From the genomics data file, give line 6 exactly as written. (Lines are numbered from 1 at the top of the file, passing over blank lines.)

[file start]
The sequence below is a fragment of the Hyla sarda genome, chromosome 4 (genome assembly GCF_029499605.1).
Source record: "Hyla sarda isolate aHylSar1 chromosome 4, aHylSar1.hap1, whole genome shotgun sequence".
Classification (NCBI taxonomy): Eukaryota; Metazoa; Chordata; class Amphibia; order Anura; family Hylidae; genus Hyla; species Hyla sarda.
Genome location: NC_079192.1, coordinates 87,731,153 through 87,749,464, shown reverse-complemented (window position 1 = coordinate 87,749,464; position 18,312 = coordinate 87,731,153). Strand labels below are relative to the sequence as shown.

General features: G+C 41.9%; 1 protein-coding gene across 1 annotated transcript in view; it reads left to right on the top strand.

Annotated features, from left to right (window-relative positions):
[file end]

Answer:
Annotated features, from left to right (window-relative positions):